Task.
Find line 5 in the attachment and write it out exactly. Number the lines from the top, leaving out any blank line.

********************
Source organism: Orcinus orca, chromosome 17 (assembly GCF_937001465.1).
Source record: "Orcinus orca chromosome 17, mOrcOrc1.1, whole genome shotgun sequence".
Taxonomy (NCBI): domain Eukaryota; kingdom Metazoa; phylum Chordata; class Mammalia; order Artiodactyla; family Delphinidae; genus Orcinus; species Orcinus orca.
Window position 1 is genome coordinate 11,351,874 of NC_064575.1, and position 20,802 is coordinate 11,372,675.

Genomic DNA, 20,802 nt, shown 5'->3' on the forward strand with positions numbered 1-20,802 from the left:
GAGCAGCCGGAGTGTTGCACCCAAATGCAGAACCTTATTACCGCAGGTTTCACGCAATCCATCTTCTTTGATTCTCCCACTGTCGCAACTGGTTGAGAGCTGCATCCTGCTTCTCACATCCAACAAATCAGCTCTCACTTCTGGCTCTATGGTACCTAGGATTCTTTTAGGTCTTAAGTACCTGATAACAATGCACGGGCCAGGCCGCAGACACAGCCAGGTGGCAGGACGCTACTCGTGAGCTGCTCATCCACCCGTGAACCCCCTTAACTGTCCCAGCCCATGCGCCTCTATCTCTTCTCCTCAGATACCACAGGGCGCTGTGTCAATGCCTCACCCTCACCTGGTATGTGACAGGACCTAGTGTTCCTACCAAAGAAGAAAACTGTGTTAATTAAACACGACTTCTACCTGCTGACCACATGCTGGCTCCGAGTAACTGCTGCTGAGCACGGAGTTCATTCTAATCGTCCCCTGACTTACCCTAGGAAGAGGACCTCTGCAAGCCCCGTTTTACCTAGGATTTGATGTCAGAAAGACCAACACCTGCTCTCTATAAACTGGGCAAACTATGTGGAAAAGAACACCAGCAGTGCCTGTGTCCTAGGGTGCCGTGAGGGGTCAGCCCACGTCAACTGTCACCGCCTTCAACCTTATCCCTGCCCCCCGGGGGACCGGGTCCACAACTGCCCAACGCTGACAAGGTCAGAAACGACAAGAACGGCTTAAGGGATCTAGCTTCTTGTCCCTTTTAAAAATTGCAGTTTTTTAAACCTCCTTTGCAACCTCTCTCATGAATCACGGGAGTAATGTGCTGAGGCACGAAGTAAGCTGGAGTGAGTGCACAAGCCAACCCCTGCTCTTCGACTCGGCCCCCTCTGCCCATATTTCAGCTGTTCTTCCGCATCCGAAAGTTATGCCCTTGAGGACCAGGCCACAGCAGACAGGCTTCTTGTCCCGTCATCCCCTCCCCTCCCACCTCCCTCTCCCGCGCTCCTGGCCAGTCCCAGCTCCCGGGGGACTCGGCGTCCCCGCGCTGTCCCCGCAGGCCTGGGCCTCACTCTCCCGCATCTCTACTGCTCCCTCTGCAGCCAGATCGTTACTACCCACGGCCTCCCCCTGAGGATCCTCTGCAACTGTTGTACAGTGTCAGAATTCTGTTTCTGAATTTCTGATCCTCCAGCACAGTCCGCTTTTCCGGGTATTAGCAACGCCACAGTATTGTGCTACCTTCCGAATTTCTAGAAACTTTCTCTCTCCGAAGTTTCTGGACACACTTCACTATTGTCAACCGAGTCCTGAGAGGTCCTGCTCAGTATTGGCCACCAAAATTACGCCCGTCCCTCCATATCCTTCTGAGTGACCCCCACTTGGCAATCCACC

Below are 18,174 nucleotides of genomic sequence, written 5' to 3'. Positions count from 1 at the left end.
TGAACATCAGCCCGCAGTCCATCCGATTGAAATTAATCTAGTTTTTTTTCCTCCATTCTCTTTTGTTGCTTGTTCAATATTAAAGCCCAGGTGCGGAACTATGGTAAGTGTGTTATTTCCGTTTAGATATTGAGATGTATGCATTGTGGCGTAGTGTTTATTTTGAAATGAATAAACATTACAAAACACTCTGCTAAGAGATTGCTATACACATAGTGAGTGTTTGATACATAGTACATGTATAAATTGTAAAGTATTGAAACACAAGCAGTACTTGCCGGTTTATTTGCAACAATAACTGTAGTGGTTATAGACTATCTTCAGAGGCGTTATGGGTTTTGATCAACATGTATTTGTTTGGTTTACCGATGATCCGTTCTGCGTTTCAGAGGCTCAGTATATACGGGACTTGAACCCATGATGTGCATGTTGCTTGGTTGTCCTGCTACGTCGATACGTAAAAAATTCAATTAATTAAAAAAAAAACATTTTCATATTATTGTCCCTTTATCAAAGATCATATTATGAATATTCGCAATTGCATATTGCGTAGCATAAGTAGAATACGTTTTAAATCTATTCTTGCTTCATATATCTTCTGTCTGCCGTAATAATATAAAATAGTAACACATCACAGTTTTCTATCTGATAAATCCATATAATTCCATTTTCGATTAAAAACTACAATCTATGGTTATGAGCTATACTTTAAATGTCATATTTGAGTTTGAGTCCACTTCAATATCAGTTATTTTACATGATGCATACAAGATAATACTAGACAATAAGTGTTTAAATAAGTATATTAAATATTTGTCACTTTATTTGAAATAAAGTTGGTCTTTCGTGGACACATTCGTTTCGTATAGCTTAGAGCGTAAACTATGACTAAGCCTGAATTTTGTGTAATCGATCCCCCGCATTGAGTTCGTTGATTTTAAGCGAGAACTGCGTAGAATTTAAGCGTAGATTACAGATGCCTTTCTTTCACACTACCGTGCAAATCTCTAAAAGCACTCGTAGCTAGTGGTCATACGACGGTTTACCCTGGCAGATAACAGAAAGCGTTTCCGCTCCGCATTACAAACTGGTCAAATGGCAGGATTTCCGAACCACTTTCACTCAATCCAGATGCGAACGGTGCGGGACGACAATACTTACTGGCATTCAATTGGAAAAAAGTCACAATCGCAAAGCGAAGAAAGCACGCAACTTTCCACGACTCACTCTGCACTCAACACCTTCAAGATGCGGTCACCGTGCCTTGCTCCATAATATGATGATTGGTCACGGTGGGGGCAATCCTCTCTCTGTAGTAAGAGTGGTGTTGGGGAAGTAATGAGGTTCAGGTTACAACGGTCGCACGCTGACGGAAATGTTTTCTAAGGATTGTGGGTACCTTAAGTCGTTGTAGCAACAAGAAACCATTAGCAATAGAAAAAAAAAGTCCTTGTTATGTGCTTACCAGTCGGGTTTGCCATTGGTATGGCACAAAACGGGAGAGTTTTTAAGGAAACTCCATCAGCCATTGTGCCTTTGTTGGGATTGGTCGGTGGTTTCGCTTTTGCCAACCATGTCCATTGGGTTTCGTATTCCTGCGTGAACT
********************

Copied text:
Genomic DNA, 20,802 nt, shown 5'->3' on the forward strand with positions numbered 1-20,802 from the left: